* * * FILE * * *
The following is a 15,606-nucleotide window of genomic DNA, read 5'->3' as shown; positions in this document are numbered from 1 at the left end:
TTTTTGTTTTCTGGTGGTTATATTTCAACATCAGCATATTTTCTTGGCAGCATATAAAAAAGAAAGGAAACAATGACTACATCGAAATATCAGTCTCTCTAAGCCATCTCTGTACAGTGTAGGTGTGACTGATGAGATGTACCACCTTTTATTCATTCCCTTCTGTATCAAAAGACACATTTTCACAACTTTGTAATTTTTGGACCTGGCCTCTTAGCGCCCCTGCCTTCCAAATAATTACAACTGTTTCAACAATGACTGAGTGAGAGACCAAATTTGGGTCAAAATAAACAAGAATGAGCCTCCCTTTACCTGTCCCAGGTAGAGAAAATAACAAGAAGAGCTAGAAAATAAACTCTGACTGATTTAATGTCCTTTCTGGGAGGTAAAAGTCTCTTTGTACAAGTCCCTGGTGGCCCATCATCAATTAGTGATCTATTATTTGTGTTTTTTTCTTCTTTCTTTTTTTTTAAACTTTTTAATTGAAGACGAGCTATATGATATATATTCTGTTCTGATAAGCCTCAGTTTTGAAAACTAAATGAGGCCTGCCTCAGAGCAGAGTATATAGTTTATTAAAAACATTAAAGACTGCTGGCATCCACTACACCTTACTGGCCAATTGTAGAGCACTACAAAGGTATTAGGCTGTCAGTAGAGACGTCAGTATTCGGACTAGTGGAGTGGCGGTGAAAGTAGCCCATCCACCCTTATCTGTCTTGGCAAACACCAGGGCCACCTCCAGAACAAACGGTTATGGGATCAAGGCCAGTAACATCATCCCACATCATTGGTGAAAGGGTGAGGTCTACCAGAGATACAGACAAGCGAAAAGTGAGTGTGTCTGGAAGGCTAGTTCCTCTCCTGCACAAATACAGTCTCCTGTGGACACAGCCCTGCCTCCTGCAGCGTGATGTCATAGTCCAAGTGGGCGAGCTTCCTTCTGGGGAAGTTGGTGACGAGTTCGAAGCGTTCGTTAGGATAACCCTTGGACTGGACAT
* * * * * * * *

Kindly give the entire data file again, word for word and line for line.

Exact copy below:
The following is a 15,606-nucleotide window of genomic DNA, read 5'->3' as shown; positions in this document are numbered from 1 at the left end:
TTTTTGTTTTCTGGTGGTTATATTTCAACATCAGCATATTTTCTTGGCAGCATATAAAAAAGAAAGGAAACAATGACTACATCGAAATATCAGTCTCTCTAAGCCATCTCTGTACAGTGTAGGTGTGACTGATGAGATGTACCACCTTTTATTCATTCCCTTCTGTATCAAAAGACACATTTTCACAACTTTGTAATTTTTGGACCTGGCCTCTTAGCGCCCCTGCCTTCCAAATAATTACAACTGTTTCAACAATGACTGAGTGAGAGACCAAATTTGGGTCAAAATAAACAAGAATGAGCCTCCCTTTACCTGTCCCAGGTAGAGAAAATAACAAGAAGAGCTAGAAAATAAACTCTGACTGATTTAATGTCCTTTCTGGGAGGTAAAAGTCTCTTTGTACAAGTCCCTGGTGGCCCATCATCAATTAGTGATCTATTATTTGTGTTTTTTTCTTCTTTCTTTTTTTTTAAACTTTTTAATTGAAGACGAGCTATATGATATATATTCTGTTCTGATAAGCCTCAGTTTTGAAAACTAAATGAGGCCTGCCTCAGAGCAGAGTATATAGTTTATTAAAAACATTAAAGACTGCTGGCATCCACTACACCTTACTGGCCAATTGTAGAGCACTACAAAGGTATTAGGCTGTCAGTAGAGACGTCAGTATTCGGACTAGTGGAGTGGCGGTGAAAGTAGCCCATCCACCCTTATCTGTCTTGGCAAACACCAGGGCCACCTCCAGAACAAACGGTTATGGGATCAAGGCCAGTAACATCATCCCACATCATTGGTGAAAGGGTGAGGTCTACCAGAGATACAGACAAGCGAAAAGTGAGTGTGTCTGGAAGGCTAGTTCCTCTCCTGCACAAATACAGTCTCCTGTGGACACAGCCCTGCCTCCTGCAGCGTGATGTCATAGTCCAAGTGGGCGAGCTTCCTTCTGGGGAAGTTGGTGACGAGTTCGAAGCGTTCGTTAGGATAACCCTTGGACTGGACAT